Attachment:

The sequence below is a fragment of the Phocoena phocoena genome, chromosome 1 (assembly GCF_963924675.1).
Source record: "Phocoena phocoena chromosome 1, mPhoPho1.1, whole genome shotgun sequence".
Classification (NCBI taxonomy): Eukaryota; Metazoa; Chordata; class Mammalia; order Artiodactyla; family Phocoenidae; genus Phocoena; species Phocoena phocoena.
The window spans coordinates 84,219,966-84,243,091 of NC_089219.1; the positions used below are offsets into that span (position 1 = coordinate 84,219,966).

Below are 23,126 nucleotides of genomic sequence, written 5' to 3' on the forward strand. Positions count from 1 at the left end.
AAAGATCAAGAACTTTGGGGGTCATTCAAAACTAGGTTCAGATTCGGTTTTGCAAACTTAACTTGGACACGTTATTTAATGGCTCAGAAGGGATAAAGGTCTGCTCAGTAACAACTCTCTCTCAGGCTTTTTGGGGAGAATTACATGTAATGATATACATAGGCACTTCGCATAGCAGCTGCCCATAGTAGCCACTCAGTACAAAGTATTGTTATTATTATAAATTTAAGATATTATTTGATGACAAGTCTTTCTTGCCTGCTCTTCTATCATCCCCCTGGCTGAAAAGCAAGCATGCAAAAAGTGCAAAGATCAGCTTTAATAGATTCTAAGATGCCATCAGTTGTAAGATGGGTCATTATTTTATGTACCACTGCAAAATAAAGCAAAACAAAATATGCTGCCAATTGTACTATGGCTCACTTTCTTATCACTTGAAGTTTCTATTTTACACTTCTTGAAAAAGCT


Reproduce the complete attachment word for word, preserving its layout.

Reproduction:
The sequence below is a fragment of the Phocoena phocoena genome, chromosome 1 (assembly GCF_963924675.1).
Source record: "Phocoena phocoena chromosome 1, mPhoPho1.1, whole genome shotgun sequence".
Classification (NCBI taxonomy): Eukaryota; Metazoa; Chordata; class Mammalia; order Artiodactyla; family Phocoenidae; genus Phocoena; species Phocoena phocoena.
The window spans coordinates 84,219,966-84,243,091 of NC_089219.1; the positions used below are offsets into that span (position 1 = coordinate 84,219,966).

Below are 23,126 nucleotides of genomic sequence, written 5' to 3' on the forward strand. Positions count from 1 at the left end.
AAAGATCAAGAACTTTGGGGGTCATTCAAAACTAGGTTCAGATTCGGTTTTGCAAACTTAACTTGGACACGTTATTTAATGGCTCAGAAGGGATAAAGGTCTGCTCAGTAACAACTCTCTCTCAGGCTTTTTGGGGAGAATTACATGTAATGATATACATAGGCACTTCGCATAGCAGCTGCCCATAGTAGCCACTCAGTACAAAGTATTGTTATTATTATAAATTTAAGATATTATTTGATGACAAGTCTTTCTTGCCTGCTCTTCTATCATCCCCCTGGCTGAAAAGCAAGCATGCAAAAAGTGCAAAGATCAGCTTTAATAGATTCTAAGATGCCATCAGTTGTAAGATGGGTCATTATTTTATGTACCACTGCAAAATAAAGCAAAACAAAATATGCTGCCAATTGTACTATGGCTCACTTTCTTATCACTTGAAGTTTCTATTTTACACTTCTTGAAAAAGCT